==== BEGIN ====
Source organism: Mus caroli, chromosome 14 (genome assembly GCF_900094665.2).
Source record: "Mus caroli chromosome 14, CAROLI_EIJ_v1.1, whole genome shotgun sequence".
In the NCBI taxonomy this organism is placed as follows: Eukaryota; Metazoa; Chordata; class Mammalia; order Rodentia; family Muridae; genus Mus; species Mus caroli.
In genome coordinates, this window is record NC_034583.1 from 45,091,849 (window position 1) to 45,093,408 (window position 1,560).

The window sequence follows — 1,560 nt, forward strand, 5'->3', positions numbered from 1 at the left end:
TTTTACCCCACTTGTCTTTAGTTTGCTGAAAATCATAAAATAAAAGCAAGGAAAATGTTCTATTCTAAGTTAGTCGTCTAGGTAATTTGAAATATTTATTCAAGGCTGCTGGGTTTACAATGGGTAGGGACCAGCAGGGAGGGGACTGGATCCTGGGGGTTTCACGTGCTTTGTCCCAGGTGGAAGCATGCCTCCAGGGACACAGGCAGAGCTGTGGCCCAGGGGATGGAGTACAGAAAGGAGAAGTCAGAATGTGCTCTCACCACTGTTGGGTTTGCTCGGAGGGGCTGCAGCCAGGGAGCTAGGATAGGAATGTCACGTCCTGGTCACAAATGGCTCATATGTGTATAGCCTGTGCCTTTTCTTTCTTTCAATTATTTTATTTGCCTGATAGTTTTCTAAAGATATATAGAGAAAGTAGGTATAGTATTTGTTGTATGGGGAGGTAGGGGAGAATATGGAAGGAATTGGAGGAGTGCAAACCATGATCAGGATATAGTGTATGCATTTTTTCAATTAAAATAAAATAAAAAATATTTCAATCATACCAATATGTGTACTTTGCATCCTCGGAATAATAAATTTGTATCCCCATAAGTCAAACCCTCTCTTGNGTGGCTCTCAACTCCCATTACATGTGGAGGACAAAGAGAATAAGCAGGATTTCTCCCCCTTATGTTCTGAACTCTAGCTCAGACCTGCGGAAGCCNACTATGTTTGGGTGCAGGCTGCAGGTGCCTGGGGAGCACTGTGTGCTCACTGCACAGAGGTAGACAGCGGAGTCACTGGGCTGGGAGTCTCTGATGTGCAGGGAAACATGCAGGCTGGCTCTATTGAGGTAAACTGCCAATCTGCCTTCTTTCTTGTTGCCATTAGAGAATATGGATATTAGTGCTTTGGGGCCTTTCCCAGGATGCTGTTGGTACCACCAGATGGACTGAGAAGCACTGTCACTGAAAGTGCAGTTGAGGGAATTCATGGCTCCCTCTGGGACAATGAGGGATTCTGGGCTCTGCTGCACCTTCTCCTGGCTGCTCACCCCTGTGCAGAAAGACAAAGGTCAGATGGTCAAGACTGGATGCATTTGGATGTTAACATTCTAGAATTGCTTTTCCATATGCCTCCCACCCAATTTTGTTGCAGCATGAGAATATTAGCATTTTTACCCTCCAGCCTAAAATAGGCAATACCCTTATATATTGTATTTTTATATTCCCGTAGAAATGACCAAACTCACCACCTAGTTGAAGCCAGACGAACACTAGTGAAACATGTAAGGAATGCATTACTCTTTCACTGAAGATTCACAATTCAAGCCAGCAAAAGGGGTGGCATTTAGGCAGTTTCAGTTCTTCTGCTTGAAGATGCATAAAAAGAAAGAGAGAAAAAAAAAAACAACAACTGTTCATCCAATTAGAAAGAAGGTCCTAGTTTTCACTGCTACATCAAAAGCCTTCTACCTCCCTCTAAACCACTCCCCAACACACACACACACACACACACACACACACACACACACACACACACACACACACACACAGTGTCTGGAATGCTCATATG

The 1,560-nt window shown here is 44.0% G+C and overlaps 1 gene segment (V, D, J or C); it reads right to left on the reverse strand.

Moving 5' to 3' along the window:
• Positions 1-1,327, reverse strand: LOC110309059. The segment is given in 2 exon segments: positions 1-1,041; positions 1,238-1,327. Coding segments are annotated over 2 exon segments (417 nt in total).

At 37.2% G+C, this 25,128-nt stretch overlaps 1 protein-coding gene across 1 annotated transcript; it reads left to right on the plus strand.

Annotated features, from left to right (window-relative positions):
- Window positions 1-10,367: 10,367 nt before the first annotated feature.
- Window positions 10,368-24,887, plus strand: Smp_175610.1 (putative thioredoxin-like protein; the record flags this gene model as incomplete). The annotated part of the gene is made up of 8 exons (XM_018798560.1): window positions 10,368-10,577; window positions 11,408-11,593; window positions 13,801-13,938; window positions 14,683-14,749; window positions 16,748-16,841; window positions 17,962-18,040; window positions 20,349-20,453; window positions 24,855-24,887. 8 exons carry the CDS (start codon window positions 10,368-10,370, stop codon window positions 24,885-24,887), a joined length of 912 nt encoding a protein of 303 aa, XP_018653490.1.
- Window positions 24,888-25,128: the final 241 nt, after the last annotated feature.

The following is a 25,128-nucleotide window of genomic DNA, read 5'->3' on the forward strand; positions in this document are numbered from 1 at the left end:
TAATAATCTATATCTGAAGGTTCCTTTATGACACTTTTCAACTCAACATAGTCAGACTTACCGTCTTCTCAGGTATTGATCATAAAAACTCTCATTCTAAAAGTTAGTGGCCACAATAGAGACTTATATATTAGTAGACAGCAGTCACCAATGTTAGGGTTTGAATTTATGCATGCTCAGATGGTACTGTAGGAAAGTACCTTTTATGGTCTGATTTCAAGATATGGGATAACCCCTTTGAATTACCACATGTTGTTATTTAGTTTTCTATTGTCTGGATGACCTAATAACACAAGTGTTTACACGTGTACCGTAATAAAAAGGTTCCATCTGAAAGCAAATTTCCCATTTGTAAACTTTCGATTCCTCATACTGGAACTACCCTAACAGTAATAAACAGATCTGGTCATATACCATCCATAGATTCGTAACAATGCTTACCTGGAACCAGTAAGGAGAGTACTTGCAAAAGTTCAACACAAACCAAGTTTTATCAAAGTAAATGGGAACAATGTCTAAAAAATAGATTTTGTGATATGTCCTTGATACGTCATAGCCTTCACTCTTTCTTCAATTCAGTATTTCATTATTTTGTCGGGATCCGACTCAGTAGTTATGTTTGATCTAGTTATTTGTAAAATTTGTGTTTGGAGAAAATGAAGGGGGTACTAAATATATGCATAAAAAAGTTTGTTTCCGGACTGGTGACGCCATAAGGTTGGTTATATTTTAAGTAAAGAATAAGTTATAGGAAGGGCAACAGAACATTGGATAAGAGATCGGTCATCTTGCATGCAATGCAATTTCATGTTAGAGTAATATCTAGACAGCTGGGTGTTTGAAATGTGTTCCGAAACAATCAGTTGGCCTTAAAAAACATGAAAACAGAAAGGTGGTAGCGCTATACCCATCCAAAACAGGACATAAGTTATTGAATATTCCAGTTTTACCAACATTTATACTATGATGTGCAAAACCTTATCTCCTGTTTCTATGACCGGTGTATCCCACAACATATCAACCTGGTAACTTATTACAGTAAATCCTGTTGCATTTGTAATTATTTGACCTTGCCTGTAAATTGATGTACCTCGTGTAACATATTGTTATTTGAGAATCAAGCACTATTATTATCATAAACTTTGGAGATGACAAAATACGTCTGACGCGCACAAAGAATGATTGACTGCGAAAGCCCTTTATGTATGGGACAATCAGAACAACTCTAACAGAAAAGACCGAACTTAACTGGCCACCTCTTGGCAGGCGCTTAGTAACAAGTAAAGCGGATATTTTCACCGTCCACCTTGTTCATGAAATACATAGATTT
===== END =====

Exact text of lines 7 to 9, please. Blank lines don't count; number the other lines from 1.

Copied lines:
The 1,560-nt window shown here is 44.0% G+C and overlaps 1 gene segment (V, D, J or C); it reads right to left on the reverse strand.

Moving 5' to 3' along the window:
• Positions 1-1,327, reverse strand: LOC110309059. The segment is given in 2 exon segments: positions 1-1,041; positions 1,238-1,327. Coding segments are annotated over 2 exon segments (417 nt in total).